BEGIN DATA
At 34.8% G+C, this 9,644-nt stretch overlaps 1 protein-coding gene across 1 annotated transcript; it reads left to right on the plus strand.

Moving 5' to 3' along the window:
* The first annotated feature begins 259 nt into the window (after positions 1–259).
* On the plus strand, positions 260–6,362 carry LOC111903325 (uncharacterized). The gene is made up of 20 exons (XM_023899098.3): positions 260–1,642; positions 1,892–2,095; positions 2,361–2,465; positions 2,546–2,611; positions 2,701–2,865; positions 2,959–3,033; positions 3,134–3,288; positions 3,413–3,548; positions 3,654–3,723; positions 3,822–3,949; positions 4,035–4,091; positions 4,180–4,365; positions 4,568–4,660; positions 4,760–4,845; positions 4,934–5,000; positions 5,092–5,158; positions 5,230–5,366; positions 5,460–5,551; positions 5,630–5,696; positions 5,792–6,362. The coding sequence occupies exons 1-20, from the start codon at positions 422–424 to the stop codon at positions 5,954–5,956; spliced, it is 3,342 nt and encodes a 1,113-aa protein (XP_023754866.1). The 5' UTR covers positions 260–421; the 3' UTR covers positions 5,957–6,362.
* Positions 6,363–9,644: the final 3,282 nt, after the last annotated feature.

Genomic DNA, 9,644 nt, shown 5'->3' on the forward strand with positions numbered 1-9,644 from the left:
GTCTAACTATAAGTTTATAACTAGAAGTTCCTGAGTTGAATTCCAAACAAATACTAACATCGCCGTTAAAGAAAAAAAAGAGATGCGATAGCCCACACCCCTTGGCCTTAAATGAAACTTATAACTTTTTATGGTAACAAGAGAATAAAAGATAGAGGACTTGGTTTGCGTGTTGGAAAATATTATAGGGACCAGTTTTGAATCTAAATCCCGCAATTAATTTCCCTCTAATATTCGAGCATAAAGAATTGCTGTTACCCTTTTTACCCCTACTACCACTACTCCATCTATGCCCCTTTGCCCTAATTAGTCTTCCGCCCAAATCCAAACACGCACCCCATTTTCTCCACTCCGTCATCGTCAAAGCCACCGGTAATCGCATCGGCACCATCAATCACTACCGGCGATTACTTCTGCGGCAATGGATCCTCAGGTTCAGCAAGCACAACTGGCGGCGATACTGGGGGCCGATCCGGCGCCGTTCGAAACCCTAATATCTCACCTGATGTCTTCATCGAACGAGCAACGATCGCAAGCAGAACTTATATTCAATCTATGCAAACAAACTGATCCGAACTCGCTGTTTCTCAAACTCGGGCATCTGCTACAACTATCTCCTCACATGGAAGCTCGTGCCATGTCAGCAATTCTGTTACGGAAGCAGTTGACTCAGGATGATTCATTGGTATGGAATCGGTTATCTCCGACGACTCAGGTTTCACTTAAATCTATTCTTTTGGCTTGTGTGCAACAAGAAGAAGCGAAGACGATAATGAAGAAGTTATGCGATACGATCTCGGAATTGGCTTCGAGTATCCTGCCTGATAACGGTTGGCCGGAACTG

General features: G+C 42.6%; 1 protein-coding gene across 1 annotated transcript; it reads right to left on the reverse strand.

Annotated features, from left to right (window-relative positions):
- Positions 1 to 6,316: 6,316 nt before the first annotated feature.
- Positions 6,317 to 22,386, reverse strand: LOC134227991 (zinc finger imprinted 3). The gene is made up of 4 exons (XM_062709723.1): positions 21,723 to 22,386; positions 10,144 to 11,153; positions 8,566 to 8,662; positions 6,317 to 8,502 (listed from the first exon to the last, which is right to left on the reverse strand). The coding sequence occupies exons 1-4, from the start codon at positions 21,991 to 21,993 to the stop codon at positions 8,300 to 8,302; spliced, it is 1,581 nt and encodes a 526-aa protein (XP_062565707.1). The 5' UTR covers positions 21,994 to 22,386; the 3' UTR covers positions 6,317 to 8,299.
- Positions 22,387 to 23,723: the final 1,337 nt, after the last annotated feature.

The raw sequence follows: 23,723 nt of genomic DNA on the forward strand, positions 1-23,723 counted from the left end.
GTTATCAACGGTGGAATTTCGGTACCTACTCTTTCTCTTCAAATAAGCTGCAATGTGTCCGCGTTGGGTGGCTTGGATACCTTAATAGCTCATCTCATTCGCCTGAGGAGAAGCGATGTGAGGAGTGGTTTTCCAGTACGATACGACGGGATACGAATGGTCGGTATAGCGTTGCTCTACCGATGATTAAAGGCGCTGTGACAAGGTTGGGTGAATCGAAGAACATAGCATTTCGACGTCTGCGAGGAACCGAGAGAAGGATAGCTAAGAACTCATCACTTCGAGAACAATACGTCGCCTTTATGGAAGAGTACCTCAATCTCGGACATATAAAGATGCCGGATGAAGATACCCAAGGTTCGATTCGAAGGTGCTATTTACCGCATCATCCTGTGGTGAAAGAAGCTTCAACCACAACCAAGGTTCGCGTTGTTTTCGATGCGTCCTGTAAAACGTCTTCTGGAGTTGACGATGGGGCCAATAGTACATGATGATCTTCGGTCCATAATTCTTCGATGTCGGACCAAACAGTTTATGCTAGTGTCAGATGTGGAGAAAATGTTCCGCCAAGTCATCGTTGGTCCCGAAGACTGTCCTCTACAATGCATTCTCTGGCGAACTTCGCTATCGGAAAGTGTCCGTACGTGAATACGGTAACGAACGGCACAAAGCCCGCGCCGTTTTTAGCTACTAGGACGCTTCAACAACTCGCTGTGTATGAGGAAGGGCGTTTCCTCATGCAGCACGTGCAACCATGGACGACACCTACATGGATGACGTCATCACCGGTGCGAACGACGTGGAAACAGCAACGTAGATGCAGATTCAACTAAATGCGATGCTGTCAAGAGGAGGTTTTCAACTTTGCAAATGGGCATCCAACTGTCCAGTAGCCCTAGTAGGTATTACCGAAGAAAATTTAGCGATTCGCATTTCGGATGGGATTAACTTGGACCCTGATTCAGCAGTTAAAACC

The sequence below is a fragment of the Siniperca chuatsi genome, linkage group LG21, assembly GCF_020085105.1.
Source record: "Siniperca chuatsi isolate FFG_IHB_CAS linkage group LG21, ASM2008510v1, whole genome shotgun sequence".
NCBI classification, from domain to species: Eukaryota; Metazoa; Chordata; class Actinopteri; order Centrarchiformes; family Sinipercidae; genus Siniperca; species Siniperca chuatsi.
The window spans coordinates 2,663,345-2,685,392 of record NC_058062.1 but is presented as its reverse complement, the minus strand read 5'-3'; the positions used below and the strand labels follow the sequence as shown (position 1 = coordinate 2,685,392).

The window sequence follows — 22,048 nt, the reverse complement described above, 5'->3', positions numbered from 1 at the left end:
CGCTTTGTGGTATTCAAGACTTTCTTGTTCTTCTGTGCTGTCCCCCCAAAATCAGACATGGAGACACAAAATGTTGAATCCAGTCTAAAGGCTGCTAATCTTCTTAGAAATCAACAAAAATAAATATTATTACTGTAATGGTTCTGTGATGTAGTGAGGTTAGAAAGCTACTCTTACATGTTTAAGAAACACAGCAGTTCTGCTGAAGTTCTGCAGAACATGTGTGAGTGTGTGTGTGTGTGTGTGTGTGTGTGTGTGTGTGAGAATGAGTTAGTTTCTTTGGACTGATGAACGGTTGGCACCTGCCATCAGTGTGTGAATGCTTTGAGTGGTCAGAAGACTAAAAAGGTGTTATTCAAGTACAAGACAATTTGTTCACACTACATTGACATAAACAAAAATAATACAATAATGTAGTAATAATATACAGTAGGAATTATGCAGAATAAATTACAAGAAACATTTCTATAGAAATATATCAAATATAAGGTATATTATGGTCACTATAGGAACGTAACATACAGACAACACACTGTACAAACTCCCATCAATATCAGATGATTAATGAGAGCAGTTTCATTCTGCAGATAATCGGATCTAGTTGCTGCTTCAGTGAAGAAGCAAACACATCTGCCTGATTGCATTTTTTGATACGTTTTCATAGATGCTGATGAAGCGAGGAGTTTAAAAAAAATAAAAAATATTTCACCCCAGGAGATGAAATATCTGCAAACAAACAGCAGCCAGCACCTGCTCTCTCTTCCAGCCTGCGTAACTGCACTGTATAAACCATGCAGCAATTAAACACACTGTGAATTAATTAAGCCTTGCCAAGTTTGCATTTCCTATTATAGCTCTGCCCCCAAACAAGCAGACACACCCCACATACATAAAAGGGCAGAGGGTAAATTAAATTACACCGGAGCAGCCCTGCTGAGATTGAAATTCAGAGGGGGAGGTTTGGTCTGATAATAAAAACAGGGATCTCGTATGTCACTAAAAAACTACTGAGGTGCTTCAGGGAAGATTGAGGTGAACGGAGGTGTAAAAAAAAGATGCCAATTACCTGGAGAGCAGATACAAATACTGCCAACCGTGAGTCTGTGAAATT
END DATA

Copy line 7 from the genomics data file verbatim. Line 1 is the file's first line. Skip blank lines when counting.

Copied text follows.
GTCTAACTATAAGTTTATAACTAGAAGTTCCTGAGTTGAATTCCAAACAAATACTAACATCGCCGTTAAAGAAAAAAAAGAGATGCGATAGCCCACACCCCTTGGCCTTAAATGAAACTTATAACTTTTTATGGTAACAAGAGAATAAAAGATAGAGGACTTGGTTTGCGTGTTGGAAAATATTATAGGGACCAGTTTTGAATCTAAATCCCGCAATTAATTTCCCTCTAATATTCGAGCATAAAGAATTGCTGTTACCCTTTTTACCCCTACTACCACTACTCCATCTATGCCCCTTTGCCCTAATTAGTCTTCCGCCCAAATCCAAACACGCACCCCATTTTCTCCACTCCGTCATCGTCAAAGCCACCGGTAATCGCATCGGCACCATCAATCACTACCGGCGATTACTTCTGCGGCAATGGATCCTCAGGTTCAGCAAGCACAACTGGCGGCGATACTGGGGGCCGATCCGGCGCCGTTCGAAACCCTAATATCTCACCTGATGTCTTCATCGAACGAGCAACGATCGCAAGCAGAACTTATATTCAATCTATGCAAACAAACTGATCCGAACTCGCTGTTTCTCAAACTCGGGCATCTGCTACAACTATCTCCTCACATGGAAGCTCGTGCCATGTCAGCAATTCTGTTACGGAAGCAGTTGACTCAGGATGATTCATTGGTATGGAATCGGTTATCTCCGACGACTCAGGTTTCACTTAAATCTATTCTTTTGGCTTGTGTGCAACAAGAAGAAGCGAAGACGATAATGAAGAAGTTATGCGATACGATCTCGGAATTGGCTTCGAGTATCCTGCCTGATAACGGTTGGCCGGAACTG